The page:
2. We will also improve the Pact by creating more sanctions earlier on. Sanctions could already kick in before the 3 percent threshold for the annual deficit is trespassed, for instance if warnings have been neglected, or if the level of debt rises too quickly. To use the traffic light image: until now, you only got fined when driving through the red light of the 3 percent; from now on, you could also be in trouble when crossing the orange light. Obviously, the conditions -- under which circumstances orange is an infringement of the rules -- will have to be defined precisely. We have to define a new set of sanctions -- more progressive and consistent. We have asked the Commission to come forward with proposals on this.
3. A third element in the budget surveillance is taking the public debt level better into account. So far, the focus has been almost exclusively on the maximum annual deficit, the 3 percent of GDP. Much less attention has been paid to the level of public debt, the 60 percent. This needs to be corrected. We do not propose a special procedure for "excessive debt", but one idea could be to launch the excessive deficit procedure earlier for countries where debt is not reduced quickly enough. This could be one of the triggers for an orange light I just referred to.
4. Member States also supported ensuring the independence of national statistical offices for data provision, free from political influence.
On all these Pact-related points, there was a strong convergence of views.
Let me come to the second point on the agenda: the competitiveness surveillance. Here again, we will change our way of working.
During the crisis we have learnt -- the hard way -- something we could have known all along: that sound budgetary policies are necessary but not sufficient to ensure competitiveness. Over the years, competitiveness in some Member States has improved thanks to wage moderation and productivity improvement. Others have accumulated important losses of competitiveness and balance of payments deficits on the current account. Moreover, some countries were growing quickly and had apparently sound public finances, but underlying weaknesses and imbalances, including private sector debts, provoked an abrupt reversal in times of crisis.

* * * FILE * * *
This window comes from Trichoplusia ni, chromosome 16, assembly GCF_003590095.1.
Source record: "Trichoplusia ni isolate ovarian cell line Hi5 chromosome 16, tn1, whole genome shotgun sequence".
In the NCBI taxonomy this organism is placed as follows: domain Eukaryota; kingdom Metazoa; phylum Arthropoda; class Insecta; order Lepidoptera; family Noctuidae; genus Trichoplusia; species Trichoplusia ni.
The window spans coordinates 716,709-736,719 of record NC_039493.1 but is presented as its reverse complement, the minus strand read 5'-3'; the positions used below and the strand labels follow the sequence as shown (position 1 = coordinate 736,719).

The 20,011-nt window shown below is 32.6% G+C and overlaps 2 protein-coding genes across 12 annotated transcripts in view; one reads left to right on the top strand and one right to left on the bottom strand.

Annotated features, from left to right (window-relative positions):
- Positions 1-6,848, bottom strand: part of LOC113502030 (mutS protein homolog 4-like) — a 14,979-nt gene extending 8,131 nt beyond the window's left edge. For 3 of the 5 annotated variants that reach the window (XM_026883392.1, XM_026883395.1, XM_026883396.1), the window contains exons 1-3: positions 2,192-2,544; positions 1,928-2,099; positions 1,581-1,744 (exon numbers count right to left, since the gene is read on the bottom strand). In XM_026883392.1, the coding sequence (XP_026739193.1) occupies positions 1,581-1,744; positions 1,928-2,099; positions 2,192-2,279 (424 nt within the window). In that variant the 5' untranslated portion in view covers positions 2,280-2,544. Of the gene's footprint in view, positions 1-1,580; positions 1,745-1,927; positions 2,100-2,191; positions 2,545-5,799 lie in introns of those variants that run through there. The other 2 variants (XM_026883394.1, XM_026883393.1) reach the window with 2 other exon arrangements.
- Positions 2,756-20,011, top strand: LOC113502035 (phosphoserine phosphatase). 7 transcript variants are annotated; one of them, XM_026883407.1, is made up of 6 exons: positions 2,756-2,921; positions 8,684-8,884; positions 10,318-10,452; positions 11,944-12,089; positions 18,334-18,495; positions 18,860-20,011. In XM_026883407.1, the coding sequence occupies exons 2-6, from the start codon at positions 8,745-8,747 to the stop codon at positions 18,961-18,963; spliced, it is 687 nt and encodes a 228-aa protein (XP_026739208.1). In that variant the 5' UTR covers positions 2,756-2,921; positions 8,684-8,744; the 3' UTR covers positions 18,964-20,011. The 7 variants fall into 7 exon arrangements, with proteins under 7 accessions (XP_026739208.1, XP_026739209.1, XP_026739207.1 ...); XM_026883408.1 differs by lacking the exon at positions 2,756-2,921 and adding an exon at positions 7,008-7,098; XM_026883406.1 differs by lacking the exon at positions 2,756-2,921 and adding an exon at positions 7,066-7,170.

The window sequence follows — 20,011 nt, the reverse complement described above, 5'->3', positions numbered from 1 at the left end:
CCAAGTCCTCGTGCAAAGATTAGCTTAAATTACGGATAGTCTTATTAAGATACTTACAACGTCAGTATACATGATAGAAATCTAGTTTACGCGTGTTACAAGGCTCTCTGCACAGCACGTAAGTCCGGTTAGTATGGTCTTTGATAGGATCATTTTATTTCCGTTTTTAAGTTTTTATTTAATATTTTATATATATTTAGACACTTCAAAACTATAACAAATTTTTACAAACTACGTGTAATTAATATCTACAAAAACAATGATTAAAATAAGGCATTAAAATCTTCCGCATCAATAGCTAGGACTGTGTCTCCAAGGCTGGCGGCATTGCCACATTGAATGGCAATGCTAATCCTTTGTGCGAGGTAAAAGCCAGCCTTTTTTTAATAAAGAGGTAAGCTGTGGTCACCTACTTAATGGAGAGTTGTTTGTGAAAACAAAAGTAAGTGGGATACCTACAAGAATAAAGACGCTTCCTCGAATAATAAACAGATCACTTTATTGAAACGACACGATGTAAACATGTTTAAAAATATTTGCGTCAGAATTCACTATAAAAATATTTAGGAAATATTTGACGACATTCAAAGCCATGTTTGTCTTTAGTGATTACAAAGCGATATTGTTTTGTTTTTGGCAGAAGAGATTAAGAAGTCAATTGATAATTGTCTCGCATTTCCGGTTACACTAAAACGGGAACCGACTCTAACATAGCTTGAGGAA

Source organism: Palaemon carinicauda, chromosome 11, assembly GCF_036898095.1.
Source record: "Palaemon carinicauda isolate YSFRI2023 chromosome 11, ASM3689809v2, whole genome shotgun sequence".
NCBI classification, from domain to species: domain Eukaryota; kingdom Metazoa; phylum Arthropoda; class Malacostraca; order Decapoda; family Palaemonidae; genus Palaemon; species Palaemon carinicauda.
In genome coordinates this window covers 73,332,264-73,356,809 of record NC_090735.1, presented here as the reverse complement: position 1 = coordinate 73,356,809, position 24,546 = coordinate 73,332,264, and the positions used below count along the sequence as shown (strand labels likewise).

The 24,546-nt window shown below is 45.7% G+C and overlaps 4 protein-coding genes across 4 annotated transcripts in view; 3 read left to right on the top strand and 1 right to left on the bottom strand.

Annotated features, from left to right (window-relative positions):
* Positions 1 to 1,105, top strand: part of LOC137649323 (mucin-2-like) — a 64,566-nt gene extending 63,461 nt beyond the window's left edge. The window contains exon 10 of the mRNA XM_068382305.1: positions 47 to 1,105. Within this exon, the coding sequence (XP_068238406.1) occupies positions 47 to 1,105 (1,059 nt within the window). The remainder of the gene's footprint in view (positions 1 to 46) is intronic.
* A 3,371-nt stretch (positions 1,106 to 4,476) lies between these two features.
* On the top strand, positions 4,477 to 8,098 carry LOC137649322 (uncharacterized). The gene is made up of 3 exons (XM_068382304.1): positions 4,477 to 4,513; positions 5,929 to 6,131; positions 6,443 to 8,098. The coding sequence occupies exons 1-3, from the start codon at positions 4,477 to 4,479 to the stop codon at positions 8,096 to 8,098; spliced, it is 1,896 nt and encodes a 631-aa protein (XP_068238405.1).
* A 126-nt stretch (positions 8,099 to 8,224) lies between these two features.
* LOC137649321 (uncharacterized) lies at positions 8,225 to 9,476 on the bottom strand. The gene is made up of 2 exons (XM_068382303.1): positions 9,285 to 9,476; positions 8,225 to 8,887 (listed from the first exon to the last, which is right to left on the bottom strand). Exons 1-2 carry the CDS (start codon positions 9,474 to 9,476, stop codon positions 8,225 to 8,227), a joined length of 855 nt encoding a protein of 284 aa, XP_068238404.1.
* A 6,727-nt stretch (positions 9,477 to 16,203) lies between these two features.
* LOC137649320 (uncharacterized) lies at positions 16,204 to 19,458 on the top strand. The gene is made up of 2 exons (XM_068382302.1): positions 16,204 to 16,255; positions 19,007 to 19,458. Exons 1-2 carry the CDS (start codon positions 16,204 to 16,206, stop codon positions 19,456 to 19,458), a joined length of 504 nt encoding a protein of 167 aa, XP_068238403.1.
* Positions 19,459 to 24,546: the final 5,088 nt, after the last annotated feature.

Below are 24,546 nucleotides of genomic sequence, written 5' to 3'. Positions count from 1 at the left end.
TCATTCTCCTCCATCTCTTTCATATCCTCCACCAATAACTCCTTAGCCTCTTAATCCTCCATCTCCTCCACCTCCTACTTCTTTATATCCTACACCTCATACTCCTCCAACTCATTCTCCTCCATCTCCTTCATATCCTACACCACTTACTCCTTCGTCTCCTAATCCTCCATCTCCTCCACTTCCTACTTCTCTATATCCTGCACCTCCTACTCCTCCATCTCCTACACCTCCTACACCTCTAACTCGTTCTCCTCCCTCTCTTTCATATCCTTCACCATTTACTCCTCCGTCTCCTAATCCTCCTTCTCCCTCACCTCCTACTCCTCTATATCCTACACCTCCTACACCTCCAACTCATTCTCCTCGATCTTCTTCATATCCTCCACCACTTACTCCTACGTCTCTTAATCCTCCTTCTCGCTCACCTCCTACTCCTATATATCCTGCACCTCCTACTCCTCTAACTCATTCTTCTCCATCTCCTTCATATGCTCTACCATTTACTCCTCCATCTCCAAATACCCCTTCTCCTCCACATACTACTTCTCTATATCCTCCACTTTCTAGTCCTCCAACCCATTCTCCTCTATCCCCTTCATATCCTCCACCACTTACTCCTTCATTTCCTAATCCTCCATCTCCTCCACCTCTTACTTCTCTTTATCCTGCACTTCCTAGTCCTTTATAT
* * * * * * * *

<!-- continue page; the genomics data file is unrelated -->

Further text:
These imbalances are a particular problem for members of the Euro area. Countries can no longer devalue; for some economies, membership of the Euro zone acted as a "sleeping pill". We need to avoid a "rude awakening" by the market forces. Therefore we have asked the Commission to develop indicators of competitiveness; to come up with the tools aligned to this analysis. They should function as an early warning, a wake-up call. In my view we also need corrective measures for those who do not act in time when warned.
Before, it is as if we were looking at Member States’ fiscal positions through the keyhole of the annual deficit, whereas we now all want to use the bay window of their economies. Therefore macro-economic surveillance should function next to the budget surveillance of the Pact.
I am happy about the progress made on these two main points on the agenda, in a very constructive atmosphere. I will report about it to the European Council next week. I am confident that the Heads of State and Government will share our determination to resolve these issues quickly.
The remarks by Van Rompuy contribute to the discussion on improving economic governance, but naturally credible action has to follow.